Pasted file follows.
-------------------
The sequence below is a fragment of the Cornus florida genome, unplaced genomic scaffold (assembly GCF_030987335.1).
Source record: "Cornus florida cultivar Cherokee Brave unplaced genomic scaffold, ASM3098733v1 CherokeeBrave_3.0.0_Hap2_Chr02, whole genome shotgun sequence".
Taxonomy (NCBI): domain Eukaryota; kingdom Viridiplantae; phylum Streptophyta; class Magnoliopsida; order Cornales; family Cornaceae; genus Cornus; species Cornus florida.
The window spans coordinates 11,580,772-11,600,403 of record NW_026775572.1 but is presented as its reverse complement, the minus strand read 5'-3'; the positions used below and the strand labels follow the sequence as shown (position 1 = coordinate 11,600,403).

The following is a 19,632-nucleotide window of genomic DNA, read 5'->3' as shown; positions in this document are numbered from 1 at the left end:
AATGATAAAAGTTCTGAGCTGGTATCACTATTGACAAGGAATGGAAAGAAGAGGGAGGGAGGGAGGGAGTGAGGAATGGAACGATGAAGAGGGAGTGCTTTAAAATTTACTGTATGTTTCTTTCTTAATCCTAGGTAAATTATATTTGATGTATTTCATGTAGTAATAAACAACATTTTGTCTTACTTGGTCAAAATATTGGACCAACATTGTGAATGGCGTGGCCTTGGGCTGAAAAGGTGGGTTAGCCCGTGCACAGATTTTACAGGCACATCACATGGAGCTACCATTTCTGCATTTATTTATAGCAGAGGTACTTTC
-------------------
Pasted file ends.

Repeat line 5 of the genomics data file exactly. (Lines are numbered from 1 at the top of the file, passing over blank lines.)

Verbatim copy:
The following is a 19,632-nucleotide window of genomic DNA, read 5'->3' as shown; positions in this document are numbered from 1 at the left end: